Tragically, Coleman passed away from those lifelong medical problems in 2010 at the age of 42.
Charlotte Rae (Edna Garrett)
Edna Garrett was the Drummond’s first no-nonsense housekeeper who everyone lovingly called “Mrs. G.”
She began professional acting in 1951 and her first notable role was in 1961 with 11 episodes of Car 54, Where Are You?
She appeared in all 24 episodes of the first season of Diff’rent Strokes. There was an episode where she helped out at a private school and this gave Charlotte Rae the idea for the show spinoff The Facts of Life. NBC loved the pitch and approved the show. After years of appearing in supporting roles, The Facts of Life finally gave Rae the chance to be the star of the show!
For more on Rae, be sure to catch up with the entire cast of The Facts of Life.
Todd Bridges (Willis Jackson)
Willis Jackson was popular and rebellious while he had his eyes on the prize, which was a foxy lady to have by his side. In a case of life imitating art, Todd Bridges dated his Diff’rent Strokes girlfriend Janet Jackson and also admitted in his autobiography to having a couple flings with Dana Plato.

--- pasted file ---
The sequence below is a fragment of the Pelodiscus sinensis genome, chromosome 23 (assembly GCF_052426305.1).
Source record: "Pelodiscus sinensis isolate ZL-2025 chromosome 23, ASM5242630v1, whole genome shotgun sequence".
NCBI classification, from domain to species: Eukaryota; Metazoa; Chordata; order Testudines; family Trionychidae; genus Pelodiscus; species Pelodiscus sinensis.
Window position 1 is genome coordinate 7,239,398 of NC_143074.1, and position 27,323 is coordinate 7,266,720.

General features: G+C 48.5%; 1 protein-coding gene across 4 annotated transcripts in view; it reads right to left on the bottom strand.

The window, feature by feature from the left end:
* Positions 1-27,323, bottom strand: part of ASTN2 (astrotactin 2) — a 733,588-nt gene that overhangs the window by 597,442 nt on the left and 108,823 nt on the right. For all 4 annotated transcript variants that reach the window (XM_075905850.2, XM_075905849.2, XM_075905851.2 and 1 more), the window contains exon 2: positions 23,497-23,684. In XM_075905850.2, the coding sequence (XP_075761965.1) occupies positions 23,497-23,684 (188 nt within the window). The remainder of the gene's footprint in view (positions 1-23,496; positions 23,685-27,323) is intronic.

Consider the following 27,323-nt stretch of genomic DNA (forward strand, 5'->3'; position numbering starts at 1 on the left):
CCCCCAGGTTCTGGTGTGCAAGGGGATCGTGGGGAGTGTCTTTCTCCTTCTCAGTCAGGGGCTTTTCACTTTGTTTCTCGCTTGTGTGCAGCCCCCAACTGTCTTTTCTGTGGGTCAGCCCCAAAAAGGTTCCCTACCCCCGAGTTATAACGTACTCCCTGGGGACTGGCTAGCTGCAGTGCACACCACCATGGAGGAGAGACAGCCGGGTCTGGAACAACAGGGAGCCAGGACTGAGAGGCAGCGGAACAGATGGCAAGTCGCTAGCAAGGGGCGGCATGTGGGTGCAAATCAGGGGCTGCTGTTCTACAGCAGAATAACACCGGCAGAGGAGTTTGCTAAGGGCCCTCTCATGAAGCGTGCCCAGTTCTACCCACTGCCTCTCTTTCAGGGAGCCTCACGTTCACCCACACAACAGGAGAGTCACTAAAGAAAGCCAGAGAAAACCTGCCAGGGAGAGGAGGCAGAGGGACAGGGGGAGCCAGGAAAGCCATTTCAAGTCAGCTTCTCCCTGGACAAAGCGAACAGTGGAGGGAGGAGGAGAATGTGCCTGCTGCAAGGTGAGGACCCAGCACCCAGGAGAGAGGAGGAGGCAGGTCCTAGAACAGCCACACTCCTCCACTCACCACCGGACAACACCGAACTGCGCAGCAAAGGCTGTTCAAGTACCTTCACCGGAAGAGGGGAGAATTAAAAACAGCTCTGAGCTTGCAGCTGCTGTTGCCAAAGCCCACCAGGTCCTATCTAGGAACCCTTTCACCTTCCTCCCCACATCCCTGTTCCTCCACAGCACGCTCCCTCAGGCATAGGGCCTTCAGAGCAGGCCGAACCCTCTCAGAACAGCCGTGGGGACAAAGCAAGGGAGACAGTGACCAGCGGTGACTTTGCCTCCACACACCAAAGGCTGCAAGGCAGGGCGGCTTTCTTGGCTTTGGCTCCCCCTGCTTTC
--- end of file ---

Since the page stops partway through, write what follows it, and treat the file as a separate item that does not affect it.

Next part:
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Bridges was born into an acting family, his older brother Jimmy Bridges is still working today as an actor. Todd’s first professional job was in 1975 with an episode of Barney Miller and he followed Abe Vigoda to his spin-off show Fish, where Todd was a series regular for 35 episodes. Coleman may be the cutest child actor ever, but Todd was not far behind him.
Fans may also remember Todd at his most cute and profound as the character Soloman from a very memorable episode of Little House on the Prairie. This ended up being one of the most unique episodes that tackled difficult issues and made Little House quite ahead of its time, in that regard.